Most popular and scholarly understandings of American evangelicalism focus on its conservatism — theological conservatism, social/cultural conservatism, and political conservatism. The problem with this narrow focus on evangelical conservatism is that it tends to obscure an important development within the movement: the so-called “evangelical left,” which emerged as a religious and political force in the 1960s and 1970s, ostensibly as evangelicals responded to and/or embraced the New Left movement within American culture.
Most readers of this blog know that, since the 1950s, the Brethren in Christ have been increasingly invested in the American evangelical movement. What some readers may not realize is that the Brethren in Christ also played a crucial role in the emergence of the “evangelical left,” and that the “evangelical left” in turn significantly shaped the religious and political consciousness of a generation of Brethren in Christ.
Ronald J. Sider, for instance, was a major player in the rise of the “evangelical left”; his writings (especially 1977’s Rich Christians in an Age of Hunger) pointed evangelicals toward the biblical basis for social justice and encouraged them toward political activism. Sider was also (and still is) an ordained minister in the Brethren in Christ Church, and has described how his Brethren in Christ upbringing influenced his ideas about social justice, peacemaking, and political activism.
Given the role that the Brethren in Christ played within this movement, those interested in denominational history ought to have a better understanding of this development. Enter David Swartz, a recently minted PhD in history from the University of Notre Dame. Now a professor at Asbury University, Swartz wrote his dissertation on the formation of the “evangelical left” and its impact on late twentieth century American politics. The dissertation also describes the role of Brethren in Christ people like Sider in the origins of this movement.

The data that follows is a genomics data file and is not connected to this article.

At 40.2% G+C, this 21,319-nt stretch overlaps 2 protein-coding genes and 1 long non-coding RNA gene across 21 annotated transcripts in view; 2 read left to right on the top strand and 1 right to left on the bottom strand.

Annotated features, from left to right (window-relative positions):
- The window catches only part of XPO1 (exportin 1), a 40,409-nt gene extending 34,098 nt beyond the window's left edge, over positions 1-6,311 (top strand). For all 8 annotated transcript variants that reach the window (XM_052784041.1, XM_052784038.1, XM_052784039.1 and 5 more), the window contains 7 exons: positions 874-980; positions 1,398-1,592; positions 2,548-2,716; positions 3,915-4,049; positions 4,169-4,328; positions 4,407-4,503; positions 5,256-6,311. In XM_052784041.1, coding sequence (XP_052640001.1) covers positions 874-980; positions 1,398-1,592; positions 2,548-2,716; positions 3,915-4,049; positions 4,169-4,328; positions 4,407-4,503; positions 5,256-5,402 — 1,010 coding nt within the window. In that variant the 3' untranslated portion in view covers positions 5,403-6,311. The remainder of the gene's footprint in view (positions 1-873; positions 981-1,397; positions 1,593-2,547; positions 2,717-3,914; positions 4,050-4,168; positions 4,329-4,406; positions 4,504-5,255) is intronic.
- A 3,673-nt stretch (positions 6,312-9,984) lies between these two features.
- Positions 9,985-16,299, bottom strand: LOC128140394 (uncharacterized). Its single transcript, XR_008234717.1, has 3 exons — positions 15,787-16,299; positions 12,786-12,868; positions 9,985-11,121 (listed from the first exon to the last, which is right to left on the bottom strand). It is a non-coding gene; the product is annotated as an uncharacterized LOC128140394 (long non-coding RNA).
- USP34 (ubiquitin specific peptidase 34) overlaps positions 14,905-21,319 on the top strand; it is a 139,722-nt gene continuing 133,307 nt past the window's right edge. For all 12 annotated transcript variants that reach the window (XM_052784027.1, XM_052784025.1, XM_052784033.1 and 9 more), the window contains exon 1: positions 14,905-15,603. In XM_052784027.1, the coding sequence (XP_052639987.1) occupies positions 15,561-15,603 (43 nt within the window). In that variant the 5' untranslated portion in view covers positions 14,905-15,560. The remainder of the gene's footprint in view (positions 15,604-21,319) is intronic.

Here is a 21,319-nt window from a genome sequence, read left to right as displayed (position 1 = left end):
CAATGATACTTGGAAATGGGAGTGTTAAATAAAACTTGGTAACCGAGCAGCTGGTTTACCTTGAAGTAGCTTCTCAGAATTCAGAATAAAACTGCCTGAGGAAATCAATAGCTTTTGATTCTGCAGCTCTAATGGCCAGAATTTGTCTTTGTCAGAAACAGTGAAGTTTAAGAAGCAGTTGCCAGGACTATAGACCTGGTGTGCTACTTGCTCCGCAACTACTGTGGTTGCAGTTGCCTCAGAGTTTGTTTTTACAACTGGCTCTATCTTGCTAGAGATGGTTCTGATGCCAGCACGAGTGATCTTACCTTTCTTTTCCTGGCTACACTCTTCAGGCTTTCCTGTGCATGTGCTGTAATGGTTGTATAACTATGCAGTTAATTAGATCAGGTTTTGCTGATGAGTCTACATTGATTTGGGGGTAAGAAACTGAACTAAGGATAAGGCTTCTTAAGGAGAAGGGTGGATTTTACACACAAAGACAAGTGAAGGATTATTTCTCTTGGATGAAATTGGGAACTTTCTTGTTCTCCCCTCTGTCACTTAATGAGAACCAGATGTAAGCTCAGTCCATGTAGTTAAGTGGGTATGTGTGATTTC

In an series of interviews at Withered Grass, Swartz has explained the “evangelical left” and its origins. Here’s a taste:
Wheaton, Fuller Theological Seminary and InterVarsity Christian Fellowship are significant players in your narrative. What was it about these three entities that made them so key to the growth of the evangelical left?
Fuller, Wheaton, and InterVarsity enjoyed a status as several of the most influential and prominent institutions of the “new evangelicalism” out of which the evangelical left emerged. They were prone to an internal insurgency for a couple of reasons. First, they were among the first evangelicals to repudiate dispensationalism, a nineteenth-century innovation of British evangelist John Darby who divided history into discrete dispensations and argued that Christians would be “raptured,” that is, removed from the earth prior to Jesus Christ’s return and millennial reign. Fundamentalist evangelicals considered the rapture to be imminent. Such a framework placed supreme consequence upon getting the world ready for the rapture for fear that many might be “left behind.” This eschatological pessimism clearly inhibited social action. Repudiating this theory marked evangelicals’ tentative first steps toward social engagement in the postwar era.
A second reason was primarily sociological. As evangelicals grew more socially and economically mobile, they began to attend college and graduate school in greater numbers. It makes sense then that an evangelical left would start to flower when the first and second generations of evangelical graduate students at Harvard, Boston, etc., returned to teach at Wheaton and Fuller. If these young professors had managed to retain a theological conservatism, many of them had not retained the dominant apolitical orientation of their fundamentalist forbears. Many returned to evangelical institutions wholly supportive of the civil rights movement and wary of the building war in Southeast Asia. A generation of evangelical students, touched by these notions, used the very tools of the middle class bequeathed by their parents to rebut that very tradition. “Not a whole lot for many of us to worry over, suffer for,” wrote one young evangelical in the 1970s. “Looking at us here, who would guess what victims we are? We are victims of our past. Our Evangelical history with its immersion in the American Way of Death seems almost to drown us.”
(Stay tuned for our next installment in this series.)